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How to Be Mega Productive with a Homeschool Planning Day
How can you be a productive homeschool mom? One that takes care of her home and family while educating her children? The key is to have a homeschool planning day.
Do you ever look back on your week and have no idea what you actually accomplished, even though you feel like you went non-stop? Do you feel busy and yet unproductive at the same time? We’re sharing how a simple tool—the homeschool planning day—can help you be more productive and achieve the goals you’ve set for your family and home.
The Homeschool Planning Day
We recommend setting aside a weekly homeschool planning day—and no it doesn’t need to take an entire day! It’s just a consistent time each week to plan. By keeping it on the same week day as much as possible, it will become a habit and normal part of your routine.
Yes, you could do this monthly, but we recommend taking some time to plan weekly.
Often when we try to plan too far in advance, we abandon the plans when life inevitably interrupts. By having a weekly planning day, it’s easier to pivot and reset when needed.
What to Include in a Weekly Planning Day
Review your why. By reminding yourself each week why you are homeschooling, you’ll keep your eyes on the goal instead of the next hurdle in front of you. You’ll have the mindset of a marathon runner instead of a sprinter. You’ll stay in your own lane, instead of veering into someone else’s. (Do you need any more running metaphors???)
Think through what is working and what isn’t working. This is an important step so that you can make adjustments. Is your son struggling with a particular math concept? You can plan some time to reinforce what he’s learning through some games. Is your daughter writing on a topic, but doesn’t feel like she knows enough to do the assignment? Schedule a library trip to research more information. Did your kids beg you to do Poetry Tea Time because it was so much fun the last time you did it? Then include it in your plans.
Don’t forget the home in homeschool. There’s more to homeschooling than the schooling part. Not only are you educating your children, you’re also managing your home. And on top of that, many of you are also running a home-based business.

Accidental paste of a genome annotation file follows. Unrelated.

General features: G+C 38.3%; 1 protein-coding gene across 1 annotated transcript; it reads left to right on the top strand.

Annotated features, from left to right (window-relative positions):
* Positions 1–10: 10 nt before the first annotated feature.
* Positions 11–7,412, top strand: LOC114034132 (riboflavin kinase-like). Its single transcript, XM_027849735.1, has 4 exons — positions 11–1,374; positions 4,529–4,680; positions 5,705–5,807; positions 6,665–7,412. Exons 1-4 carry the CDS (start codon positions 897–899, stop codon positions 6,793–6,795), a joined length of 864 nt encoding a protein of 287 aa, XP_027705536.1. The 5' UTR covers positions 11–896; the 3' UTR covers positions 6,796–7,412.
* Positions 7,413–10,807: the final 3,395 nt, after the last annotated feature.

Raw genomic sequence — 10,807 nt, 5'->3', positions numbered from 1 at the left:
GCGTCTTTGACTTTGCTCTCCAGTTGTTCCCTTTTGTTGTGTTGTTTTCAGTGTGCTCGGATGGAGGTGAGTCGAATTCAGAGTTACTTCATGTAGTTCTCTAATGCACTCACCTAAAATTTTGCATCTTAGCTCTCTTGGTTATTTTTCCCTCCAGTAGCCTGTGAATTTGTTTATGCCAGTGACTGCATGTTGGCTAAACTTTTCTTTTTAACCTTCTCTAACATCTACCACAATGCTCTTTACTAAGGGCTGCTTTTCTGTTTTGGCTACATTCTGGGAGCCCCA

First, realize that you are still educating your children even when you aren’t doing a subject like math or language arts. You are modeling and teaching them life skills such as cooking, cleaning, managing a budget, and serving others.
Remember the margins. The whitespace your language arts teach insisted on around your writing is just as important in your life. Whitespace, or margin, gives you the space to breathe. If we don’t plan for it, then all the urgent things will crowd out the most important and you’ll be headed for burnout.
You cannot pack your days so full that there isn’t room for rest, enjoying one another, great conversations, or taking the time to do something you love.
Tips to Help You Be Mega Productive with Your Homeschool Planning Day
Try to ensure planning time is uninterrupted time. Hopefully, you can have an older teen or your husband available during this time so that someone is available to take care of the needs of your little ones. If not, be sure to give your kids some activities that will require as little from you as possible.
Then, find a place that you can get to work. Turn off your phone and notifications, and don’t let yourself get distracted by “checking social media real quick” because you have a little time to yourself!
Have the right tools. Our FREE homeschool planner gives you everything you need to plan your eclectic homeschool. It includes the following printable pages:
- Year At A Glance
- Month At A Glance
- Week At A Glance
- Daily Schedule
- Weekly Subject Planner
- Lesson Planner
- Yearly Activities Planner
Schedule the most important things first. When you don’t schedule the most important things first, then you’ll fill up your week with the good instead of the best. Be sure to include outside commitments and appointments as well. If you find there’s not time for it all, then you need to evaluate. Are we trying to do too many subjects? Are there ones we can combine? Do we spend too much time doing outside activities? What activities are the most important and which ones could we get rid of?
Get ready for the week ahead. Gather your books and supplies for the week, prepare or look over lessons, prep any crafts you want to include, and get your printing done. You may be tempted to do these types of things the “day of”, but I can guarantee you’ll be more relaxed and enjoy the process when you have them done ahead of time. And you can avoid the “Oh no, we’re out of _________!” issue when it’s time to learn.
Communicate plans to your family. It’s amazing how many of our plans are derailed simply because of a lack of communication. This is especially true as your kids get older and are making plans for themselves as well as the ones you are making for them. Sharing expectations is key to actually working the plan as a family. Create a “command central” in your home with a shared calendar. Have regular family meetings (dinner is a great time to do this). You want to be a team, but teams can’t work together if they don’t know what’s going on—if they don’t understand the expectations.
Start Incorporating a Homeschool Planning Day into Your Week!
You may be thinking you don’t have time for a homeschool planning day. But the truth is you don’t have time not to have one. In the long run, setting aside time to plan will increase your productivity—and most importantly it will help you cultivate the homeschool experience you want for you and your kids. With our homeschool planning course for parents, we will show you multiple ways to create your perfect homeschool planning day and more!